Druk Thuendrel Tshogpa (DTT) has an ambitious economic manifesto, titled “Sunomics: Buddhist Capitalism with the Spirit of GNH,” outlining a comprehensive plan to boost Bhutan’s GDP to USD 10 billion over the next decade.
The DTT has set an ambitious timeline for achieving its pledges if the party is elected.
The manifesto, characterized by the philosophy of “Allow First and Regulate Later,” aims to foster economic growth through a unique blend of Buddhist values and capitalist principles.
As per the DTT manifesto, in the initial year, DTT aims to resume the Punatsangchhu-I and Kholongchu projects. Working through key agencies and the private sector via the Public-Private Partnership model, the party plans to start reservoir projects in Bunagu and Sunkosh. Additionally, within the first 12 months, DTT intends to implement 500MW pump storage facilities and 500MW of solar farm projects.
DTT has set an ambitious target of implementing the Meritocracy, Equity, Efficiency, and Transparency (MEET) system within the initial 108 days of governance, if elected. This framework will serve as the bedrock for evaluating targets and performance, ensuring a fair and transparent administration from the outset.
DTT pledges to eliminate one clause of regulation every day for the first 108 days, streamlining bureaucratic processes and creating a more business-friendly environment. Simultaneously, the Economic Development Policy will undergo rapid transformation, reduced to a bare minimum of 10 clauses within the first six months, emphasizing speed and efficiency.
Recognizing the urgency for adaptability, DTT pledges to review 10 critical policies within the first 10 weeks, addressing the current absence of effective mechanisms to evaluate policy effectiveness. In response to the persistence of decades-old regulations lacking clear evidence of efficacy, DTT has committed to scrutinizing and potentially revising or adopting policies critical to Bhutan’s development. The policies under review include those about economic development, energy, private sector engagement, tourism, industrial and manufacturing practices, local governance, fiscal policies, debt burden issues, youth-centric initiatives, and infrastructure and land development.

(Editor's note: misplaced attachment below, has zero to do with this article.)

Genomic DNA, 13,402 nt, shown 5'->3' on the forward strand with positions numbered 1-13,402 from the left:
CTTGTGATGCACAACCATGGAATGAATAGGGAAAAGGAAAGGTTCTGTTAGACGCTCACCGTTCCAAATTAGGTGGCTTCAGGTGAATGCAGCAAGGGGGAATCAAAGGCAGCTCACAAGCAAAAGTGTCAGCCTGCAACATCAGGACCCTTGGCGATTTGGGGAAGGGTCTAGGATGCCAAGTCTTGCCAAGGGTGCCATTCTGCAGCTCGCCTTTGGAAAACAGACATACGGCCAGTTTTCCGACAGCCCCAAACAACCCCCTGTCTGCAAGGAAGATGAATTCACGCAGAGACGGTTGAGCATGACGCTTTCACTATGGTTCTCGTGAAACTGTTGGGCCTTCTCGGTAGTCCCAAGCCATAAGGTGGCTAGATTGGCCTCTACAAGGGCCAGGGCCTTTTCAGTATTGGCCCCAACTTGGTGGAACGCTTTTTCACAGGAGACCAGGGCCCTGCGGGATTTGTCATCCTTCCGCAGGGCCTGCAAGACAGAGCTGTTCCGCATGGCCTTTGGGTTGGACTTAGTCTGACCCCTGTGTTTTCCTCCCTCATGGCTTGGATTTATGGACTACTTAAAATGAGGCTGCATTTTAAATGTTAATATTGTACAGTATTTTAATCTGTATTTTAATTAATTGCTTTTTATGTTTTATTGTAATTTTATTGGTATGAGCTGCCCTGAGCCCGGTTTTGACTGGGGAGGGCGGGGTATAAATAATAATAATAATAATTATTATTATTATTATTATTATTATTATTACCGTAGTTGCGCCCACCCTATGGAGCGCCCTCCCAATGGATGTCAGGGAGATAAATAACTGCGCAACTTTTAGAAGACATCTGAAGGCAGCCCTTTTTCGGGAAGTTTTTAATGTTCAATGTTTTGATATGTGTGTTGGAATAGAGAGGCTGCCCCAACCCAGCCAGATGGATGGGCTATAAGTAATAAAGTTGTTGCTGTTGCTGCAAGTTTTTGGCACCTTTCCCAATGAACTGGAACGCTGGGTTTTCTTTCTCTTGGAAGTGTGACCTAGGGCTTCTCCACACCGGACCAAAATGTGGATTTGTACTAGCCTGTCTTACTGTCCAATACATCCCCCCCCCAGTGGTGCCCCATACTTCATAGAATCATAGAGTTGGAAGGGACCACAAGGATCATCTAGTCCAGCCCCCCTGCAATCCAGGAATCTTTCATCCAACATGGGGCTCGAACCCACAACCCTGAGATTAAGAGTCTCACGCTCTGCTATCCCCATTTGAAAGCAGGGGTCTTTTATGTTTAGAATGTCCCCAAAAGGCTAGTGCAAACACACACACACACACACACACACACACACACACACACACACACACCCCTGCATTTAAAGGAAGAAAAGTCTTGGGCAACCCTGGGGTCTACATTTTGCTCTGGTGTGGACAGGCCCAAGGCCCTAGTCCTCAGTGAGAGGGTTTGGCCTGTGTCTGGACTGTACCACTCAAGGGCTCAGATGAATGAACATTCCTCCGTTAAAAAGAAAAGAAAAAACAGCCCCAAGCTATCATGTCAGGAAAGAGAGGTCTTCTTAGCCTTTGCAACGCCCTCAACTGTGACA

Within the first 100 days, DTT will lead the formulation of a detailed three-foot implementation plan, underscoring an ecosystem-based approach. This strategy aims at fostering ease of doing business and breaking down silos through a whole-of-government approach, with private sector engagement as a pivotal element in this collaborative effort.
DTT is committed to contributing significantly to the GDP, realizing Nu 6 billion annually in the initial four years and escalating it to Nu 10 billion in the fifth year. This will be achieved through sustainable logging practices and timber value addition. The party also pledges to allocate 5,000 cubic feet of rural timber for every rural house construction on inherited khimsa land.
DTT places a strong emphasis on citizens’ well-being by committing to the first-level disease screening of every citizen within the inaugural year. Simultaneously, plans are underway to launch an in-country MBBS course, an initiative set to commence within the first year.
As Bhutan holds the transformative changes outlined in DTT’s manifesto, the focus on the crucial “first year” and “first 100 days” highlights the urgency toward rapid and impactful progress.